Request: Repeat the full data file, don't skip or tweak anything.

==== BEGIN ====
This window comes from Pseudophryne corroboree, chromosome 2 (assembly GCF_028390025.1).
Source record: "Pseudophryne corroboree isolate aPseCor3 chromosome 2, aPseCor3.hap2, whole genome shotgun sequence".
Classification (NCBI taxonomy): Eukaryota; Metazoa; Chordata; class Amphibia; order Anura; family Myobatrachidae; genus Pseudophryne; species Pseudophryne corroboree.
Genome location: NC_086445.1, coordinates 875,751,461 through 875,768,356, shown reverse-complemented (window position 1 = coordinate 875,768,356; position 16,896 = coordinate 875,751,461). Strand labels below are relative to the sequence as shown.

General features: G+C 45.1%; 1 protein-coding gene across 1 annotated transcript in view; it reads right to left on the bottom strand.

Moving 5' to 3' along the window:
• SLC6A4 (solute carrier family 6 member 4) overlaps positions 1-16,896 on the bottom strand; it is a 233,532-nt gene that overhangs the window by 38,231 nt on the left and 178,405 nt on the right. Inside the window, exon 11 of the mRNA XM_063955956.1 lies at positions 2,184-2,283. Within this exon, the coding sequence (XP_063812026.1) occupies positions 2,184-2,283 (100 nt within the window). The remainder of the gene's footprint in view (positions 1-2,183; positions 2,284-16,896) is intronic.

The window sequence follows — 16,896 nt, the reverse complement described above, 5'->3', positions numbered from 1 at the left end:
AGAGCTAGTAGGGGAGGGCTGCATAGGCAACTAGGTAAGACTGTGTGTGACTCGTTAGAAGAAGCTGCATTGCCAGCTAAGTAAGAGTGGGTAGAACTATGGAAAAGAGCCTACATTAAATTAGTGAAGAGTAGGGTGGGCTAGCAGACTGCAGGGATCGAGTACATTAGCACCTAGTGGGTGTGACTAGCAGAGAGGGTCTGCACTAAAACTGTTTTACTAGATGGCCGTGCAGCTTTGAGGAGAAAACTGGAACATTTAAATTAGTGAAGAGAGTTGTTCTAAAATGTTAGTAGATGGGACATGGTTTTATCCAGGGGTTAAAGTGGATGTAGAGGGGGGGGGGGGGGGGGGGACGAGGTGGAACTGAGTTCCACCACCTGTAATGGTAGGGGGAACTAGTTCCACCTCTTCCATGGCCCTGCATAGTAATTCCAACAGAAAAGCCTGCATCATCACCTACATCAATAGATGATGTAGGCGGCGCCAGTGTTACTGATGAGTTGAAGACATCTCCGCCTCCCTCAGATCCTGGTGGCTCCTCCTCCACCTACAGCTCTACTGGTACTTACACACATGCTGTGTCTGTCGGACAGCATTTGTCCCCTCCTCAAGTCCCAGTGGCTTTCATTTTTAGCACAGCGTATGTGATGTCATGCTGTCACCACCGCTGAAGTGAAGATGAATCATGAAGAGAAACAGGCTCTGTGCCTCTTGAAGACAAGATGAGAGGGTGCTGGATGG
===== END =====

This window comes from Pseudophryne corroboree, chromosome 2 (assembly GCF_028390025.1).
Source record: "Pseudophryne corroboree isolate aPseCor3 chromosome 2, aPseCor3.hap2, whole genome shotgun sequence".
Classification (NCBI taxonomy): Eukaryota; Metazoa; Chordata; class Amphibia; order Anura; family Myobatrachidae; genus Pseudophryne; species Pseudophryne corroboree.
Genome location: NC_086445.1, coordinates 875,751,461 through 875,768,356, shown reverse-complemented (window position 1 = coordinate 875,768,356; position 16,896 = coordinate 875,751,461). Strand labels below are relative to the sequence as shown.

General features: G+C 45.1%; 1 protein-coding gene across 1 annotated transcript in view; it reads right to left on the bottom strand.

Moving 5' to 3' along the window:
• SLC6A4 (solute carrier family 6 member 4) overlaps positions 1-16,896 on the bottom strand; it is a 233,532-nt gene that overhangs the window by 38,231 nt on the left and 178,405 nt on the right. Inside the window, exon 11 of the mRNA XM_063955956.1 lies at positions 2,184-2,283. Within this exon, the coding sequence (XP_063812026.1) occupies positions 2,184-2,283 (100 nt within the window). The remainder of the gene's footprint in view (positions 1-2,183; positions 2,284-16,896) is intronic.

The window sequence follows — 16,896 nt, the reverse complement described above, 5'->3', positions numbered from 1 at the left end:
AGAGCTAGTAGGGGAGGGCTGCATAGGCAACTAGGTAAGACTGTGTGTGACTCGTTAGAAGAAGCTGCATTGCCAGCTAAGTAAGAGTGGGTAGAACTATGGAAAAGAGCCTACATTAAATTAGTGAAGAGTAGGGTGGGCTAGCAGACTGCAGGGATCGAGTACATTAGCACCTAGTGGGTGTGACTAGCAGAGAGGGTCTGCACTAAAACTGTTTTACTAGATGGCCGTGCAGCTTTGAGGAGAAAACTGGAACATTTAAATTAGTGAAGAGAGTTGTTCTAAAATGTTAGTAGATGGGACATGGTTTTATCCAGGGGTTAAAGTGGATGTAGAGGGGGGGGGGGGGGGGGGGACGAGGTGGAACTGAGTTCCACCACCTGTAATGGTAGGGGGAACTAGTTCCACCTCTTCCATGGCCCTGCATAGTAATTCCAACAGAAAAGCCTGCATCATCACCTACATCAATAGATGATGTAGGCGGCGCCAGTGTTACTGATGAGTTGAAGACATCTCCGCCTCCCTCAGATCCTGGTGGCTCCTCCTCCACCTACAGCTCTACTGGTACTTACACACATGCTGTGTCTGTCGGACAGCATTTGTCCCCTCCTCAAGTCCCAGTGGCTTTCATTTTTAGCACAGCGTATGTGATGTCATGCTGTCACCACCGCTGAAGTGAAGATGAATCATGAAGAGAAACAGGCTCTGTGCCTCTTGAAGACAAGATGAGAGGGTGCTGGATGG